DURHAM, N.H. — Niagara, the top seed in the East, needed an All-American effort from First-Team goaltender Tania Pinelli to have any chance of beating the high-powered offense of defending champion Minnesota-Duluth in the semifinals of the 2002 Women’s Frozen Four.
Pinelli stopped every UMD breakaway and one-timer, but couldn’t handle a consistent Bulldog attack that outshot the Purple Eagles 44-20 and opportunistically cashed in on rebounds in a 3-2 win.
UMD (23-6-4) went up for good on the power play with three minutes left in the second period. Finnish Olympian Hanne Sikio and Swedish Olympian Erika Holst set up freshman Larissa Luther off a rebound. Sikio, working behind the net, delivered a crisp pass to Holst at the blue line, where she took a clean shot on net.
The rebound went to Luther on the opposite side, and as Pinelli tried to skate back into position, she lost her balance, leaving Luther with a wide target that she did not miss.
“I was expecting [Luther] to shoot right away, but she pulled it back,” Pinelli admitted.
After taking the lead, UMD kept the pressure on Niagara (26-8-1), as junior All-American Maria Rooth slid the puck through the crease and Sikio hit a post in the final minutes of the second period. UMD junior Joanne Eustace added some insurance with UMD’s second power-play goal at 8:02 of the third period when she took a pass from defenseman Julianne Vasichek, created room for herself with some crafty skating in the slot, and then beat Pinelli to the lower left corner.
“I had a great breakout pass and all [the Niagara] players went right to Maria, so I had all the time in the world to pick my shot,” Eustace said.
Niagara lacked the offense to come from behind all season, posting just a 1-6 record when trailing after two periods. Freshman Teresa Del Monte put some fear into UMD as she cut the Purple Eagle deficit to one when she finished a third-chance opportunity on a puck in the crease that UMD goaltender Patricia Sautter couldn’t cover. But Niagara never threatened again and failed to mount an attack even when it pulled its goalie in the final minute.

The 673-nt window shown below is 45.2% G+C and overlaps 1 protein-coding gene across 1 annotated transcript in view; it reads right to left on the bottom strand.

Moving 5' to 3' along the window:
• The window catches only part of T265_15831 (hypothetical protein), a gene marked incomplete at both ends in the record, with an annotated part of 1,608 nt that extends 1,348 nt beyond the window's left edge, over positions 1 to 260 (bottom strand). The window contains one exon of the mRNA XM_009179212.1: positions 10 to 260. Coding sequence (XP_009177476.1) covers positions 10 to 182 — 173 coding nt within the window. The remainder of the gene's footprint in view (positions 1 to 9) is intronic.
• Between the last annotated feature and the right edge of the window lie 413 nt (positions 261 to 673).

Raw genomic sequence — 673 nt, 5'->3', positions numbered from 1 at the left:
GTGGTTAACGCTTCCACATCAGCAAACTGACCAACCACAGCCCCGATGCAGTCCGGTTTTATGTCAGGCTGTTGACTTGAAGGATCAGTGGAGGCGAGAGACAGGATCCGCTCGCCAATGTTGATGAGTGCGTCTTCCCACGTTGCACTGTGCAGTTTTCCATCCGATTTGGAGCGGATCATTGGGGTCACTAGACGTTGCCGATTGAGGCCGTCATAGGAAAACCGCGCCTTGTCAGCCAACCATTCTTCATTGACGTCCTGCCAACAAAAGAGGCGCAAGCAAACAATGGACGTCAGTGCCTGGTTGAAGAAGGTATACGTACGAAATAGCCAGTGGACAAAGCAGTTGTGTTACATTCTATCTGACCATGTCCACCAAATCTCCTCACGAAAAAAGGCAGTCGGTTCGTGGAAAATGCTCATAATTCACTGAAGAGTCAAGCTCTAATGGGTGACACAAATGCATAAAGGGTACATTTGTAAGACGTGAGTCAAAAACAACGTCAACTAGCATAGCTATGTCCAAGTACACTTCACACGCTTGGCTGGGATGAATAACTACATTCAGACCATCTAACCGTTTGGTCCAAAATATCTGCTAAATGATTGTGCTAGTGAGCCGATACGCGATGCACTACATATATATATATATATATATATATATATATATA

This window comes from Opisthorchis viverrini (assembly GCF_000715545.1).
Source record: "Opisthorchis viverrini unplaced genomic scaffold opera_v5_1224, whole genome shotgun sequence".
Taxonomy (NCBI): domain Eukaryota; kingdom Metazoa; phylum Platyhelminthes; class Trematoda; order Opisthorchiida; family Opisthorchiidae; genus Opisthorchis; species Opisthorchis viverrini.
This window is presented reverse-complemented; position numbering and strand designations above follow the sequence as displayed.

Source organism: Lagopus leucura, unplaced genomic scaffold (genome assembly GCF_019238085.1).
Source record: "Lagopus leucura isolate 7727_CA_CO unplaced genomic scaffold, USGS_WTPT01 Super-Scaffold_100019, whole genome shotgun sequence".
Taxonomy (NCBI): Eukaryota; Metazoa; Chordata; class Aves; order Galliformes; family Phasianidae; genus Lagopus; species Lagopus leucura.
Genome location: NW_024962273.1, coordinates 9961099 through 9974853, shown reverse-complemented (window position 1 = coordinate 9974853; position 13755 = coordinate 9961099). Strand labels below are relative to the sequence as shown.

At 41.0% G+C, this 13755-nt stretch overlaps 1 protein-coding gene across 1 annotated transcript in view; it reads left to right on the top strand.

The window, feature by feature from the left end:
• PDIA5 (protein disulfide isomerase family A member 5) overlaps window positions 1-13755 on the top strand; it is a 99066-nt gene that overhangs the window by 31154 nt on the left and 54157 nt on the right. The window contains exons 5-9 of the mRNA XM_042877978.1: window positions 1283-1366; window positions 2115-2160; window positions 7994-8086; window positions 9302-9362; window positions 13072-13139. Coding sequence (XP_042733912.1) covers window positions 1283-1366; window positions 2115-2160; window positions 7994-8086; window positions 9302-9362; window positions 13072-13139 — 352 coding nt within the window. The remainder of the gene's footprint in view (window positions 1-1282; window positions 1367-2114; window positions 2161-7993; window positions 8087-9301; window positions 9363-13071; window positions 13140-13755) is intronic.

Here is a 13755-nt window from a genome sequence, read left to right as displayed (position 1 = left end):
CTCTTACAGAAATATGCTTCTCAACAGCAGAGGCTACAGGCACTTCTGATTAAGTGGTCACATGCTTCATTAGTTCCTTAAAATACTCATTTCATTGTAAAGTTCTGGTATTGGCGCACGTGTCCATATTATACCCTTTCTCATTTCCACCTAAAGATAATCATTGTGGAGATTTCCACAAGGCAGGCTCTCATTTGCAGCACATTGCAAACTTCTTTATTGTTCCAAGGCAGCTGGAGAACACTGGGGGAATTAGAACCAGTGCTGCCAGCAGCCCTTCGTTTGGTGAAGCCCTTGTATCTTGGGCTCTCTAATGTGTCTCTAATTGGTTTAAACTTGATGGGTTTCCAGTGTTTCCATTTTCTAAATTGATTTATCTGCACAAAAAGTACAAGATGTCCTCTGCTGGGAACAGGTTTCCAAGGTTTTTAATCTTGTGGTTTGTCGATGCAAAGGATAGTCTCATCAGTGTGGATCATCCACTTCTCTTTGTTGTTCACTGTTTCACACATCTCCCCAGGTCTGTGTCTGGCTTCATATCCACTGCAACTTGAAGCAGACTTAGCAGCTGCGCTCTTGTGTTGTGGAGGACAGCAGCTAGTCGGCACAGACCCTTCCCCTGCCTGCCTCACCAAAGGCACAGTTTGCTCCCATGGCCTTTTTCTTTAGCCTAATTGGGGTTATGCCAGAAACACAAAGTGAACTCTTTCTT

“I believe on any given day any one of these teams could win — that’s how tight it is — so we’re proud,” said UMD coach Shannon Miller. “It came right down to the wire, which is what you would expect from a Frozen Four.”
After UMD had all-out dominated the first period, a turning point came at the 6:02 mark of the second. Just seconds after Pinelli had stoned Rooth on a self-made breakaway with a low-corner glove save, Niagara captain Barbara Prall sprang team-leading scorer Valerie Hall free on a breakaway from the red line. Hall kept her shot simple, coming in from the right side and placing the puck into the opposite corner of the net past Sautter.
Niagara had the game’s next biggest scoring chance as well, when Niagara second-liner Lindsay Vine set up winger Jennifer Goulet wide open just outside the crease, but Goulet’s shot deflected just wide off the pipe.
UMD struck first just 2:57 into the game as the Niagara defense — slow to get back — left Rooth open for a setup as she came down the left side. Pinelli stopped Rooth’s initial chance, but the puck deflected back to two Bulldogs on the opposite side, and junior Jenny Hempel provided the finish.
“[Hempel] is a sparkplug, a battleship,” Miller said. “I’m not surprised at all that she was the first to put the puck in the net.”
But that was all the Bulldogs could get despite outshooting Niagara 16-3 in the opening period. Niagara coach Margot Page said her team couldn’t match up with a Bulldog squad full of big-game experience.
“The inexperience showed in the first period, and [Pinelli] did a great job keeping us in the game,” Page said.
Miller and her team said they weren’t intimidated by Pinelli’s performance. “We’ve faced hot goaltenders all season,” Miller said.
UMD had struggled to play to its potential through the second half of the season, largely due to the distraction of players leaving the team for the 2002 Winter Olympics. When all the Olympians returned, Miller decided to institute what she described as a wide-open, fun “torpedo” offense. The change has paid off.
Friday’s victory moved UMD one win away from defending its inaugural NCAA title. The Bulldogs’ chance will come Sunday at 4 p.m. against the Brown-Minnesota winner. Niagara will play in the consolation game at 12:30 p.m.